- The Washington Times - Wednesday, November 21, 2001

When Eddie Murphy was still a relatively new star, it seemed only a matter of time before he would see the time-traveling, tailor-made merits in remakes of such vintage comedies as "A Connecticut Yankee in King Arthur's Court" or "Monsieur Beaucaire."
Now it appears that Martin Lawrence is the more likely explorer when it comes to costume farce. He covers the Connecticut Yankee pretext from an outpost in Los Angeles in "Black Knight."
Cast as the anachronistic title character, Mr. Lawrence generates fitful but agreeable amusement around the misadventures of Jamal Walker, a self-centered functionary at a lackluster amusement park who discovers heroism as a fantastic interloper in 14th-century England. The portal between now and then appears to be the park's moat, which swallows Jamal when he tries to retrieve a golden necklace espied gleaming in the muck. He resurfaces in a picturesque river and discovers that the year is 1328, evidently an arbitrary choice.
Mistaken for a Moorish messenger from Normandy, Jamal quips that it's close enough he resides near Fourth and Normandie in Los Angeles. Having befriended a knight in distress Tom Wilkinson as a once-peerless warrior named Nolte Marlboro, perhaps a facetious homage to both the actor and the cigarette Jamal awards himself the honorific "Skywalker" and insinuates himself as a guest of a gruff and corrupt king, Leo, played by Kevin Conway. Ultimately, Jamal becomes the indispensable inside man in an insurrection led by the rehabilitated Nolte in the service of a deposed queen.
"Black Knight" is content to be a slapdash and inane movie farce, but it's also cheerful and harmless and a welcome improvement on the recent "A Knight's Tale," which traded on bombast rather than unpretentious silliness.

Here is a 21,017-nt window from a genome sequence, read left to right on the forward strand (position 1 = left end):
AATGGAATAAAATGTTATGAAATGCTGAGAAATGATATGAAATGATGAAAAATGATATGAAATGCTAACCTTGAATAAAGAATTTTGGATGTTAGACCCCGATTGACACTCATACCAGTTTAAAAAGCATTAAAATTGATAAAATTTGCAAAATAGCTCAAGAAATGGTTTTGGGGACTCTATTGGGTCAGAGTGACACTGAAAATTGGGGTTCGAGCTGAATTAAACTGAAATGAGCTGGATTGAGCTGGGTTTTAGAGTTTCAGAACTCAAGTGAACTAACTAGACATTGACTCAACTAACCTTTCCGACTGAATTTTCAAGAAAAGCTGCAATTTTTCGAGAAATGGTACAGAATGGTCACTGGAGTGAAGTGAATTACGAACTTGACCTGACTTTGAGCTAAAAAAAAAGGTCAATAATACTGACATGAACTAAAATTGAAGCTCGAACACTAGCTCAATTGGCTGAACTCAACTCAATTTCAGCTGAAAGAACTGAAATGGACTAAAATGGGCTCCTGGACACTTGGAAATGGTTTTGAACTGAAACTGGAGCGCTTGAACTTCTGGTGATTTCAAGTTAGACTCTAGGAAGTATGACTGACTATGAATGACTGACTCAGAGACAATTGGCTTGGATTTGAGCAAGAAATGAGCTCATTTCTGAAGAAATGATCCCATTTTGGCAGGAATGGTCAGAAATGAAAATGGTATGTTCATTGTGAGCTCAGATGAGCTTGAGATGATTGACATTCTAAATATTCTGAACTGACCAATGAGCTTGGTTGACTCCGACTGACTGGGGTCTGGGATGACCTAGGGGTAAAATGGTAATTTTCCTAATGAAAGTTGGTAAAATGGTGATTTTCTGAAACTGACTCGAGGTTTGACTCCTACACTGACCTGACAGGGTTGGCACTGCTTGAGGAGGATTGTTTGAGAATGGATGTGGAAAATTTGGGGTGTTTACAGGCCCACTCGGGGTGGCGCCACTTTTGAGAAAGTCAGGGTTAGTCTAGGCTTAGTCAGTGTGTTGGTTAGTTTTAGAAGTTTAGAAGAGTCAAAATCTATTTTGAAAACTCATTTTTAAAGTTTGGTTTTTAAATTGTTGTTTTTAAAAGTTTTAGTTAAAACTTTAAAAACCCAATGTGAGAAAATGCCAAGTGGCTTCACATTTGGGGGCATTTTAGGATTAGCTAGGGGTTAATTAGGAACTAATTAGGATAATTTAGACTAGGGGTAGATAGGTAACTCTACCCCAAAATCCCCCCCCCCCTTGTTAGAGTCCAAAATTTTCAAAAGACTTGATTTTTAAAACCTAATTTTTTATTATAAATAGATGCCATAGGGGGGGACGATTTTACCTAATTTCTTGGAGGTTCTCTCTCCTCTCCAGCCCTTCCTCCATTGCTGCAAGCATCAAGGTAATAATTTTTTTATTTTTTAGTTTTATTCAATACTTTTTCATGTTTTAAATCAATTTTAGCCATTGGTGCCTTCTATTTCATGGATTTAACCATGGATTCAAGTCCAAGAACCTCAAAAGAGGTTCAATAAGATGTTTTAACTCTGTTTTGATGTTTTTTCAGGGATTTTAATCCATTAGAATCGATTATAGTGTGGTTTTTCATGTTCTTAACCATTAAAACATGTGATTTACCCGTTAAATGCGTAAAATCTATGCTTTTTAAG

Mr. Lawrence is game for stuff that doesn't depend entirely on racial or period incongruities. He's up for some gags on horseback and while hefting a broadsword. He does an admirable job pretending to be dazed and confused moments after the mounted and armored Jamal takes a whack to the head that simultaneously knocks off his helmet and lands him on his rump.
Improvising a song-and-dance number with the court combo during dinner also proves a gratuitous inspiration. The Lawrence team doesn't plunge into historical mockery with the sort of gusto and confidence that Mel Brooks could demonstrate on "The History of the World, Part I," but they're not bad for beginners. You would like to think more practice would pay off in a more consistent entertainment.
There also are unexpected grace notes: Randy Edelman's score goes on a few lush tangents that seldom are heard in farcical surroundings, and Marsha Thomason emerges as a very attractive leading lady. Just sharing the screen with Miss Thomason seems to make Mr. Lawrence look more admirable.


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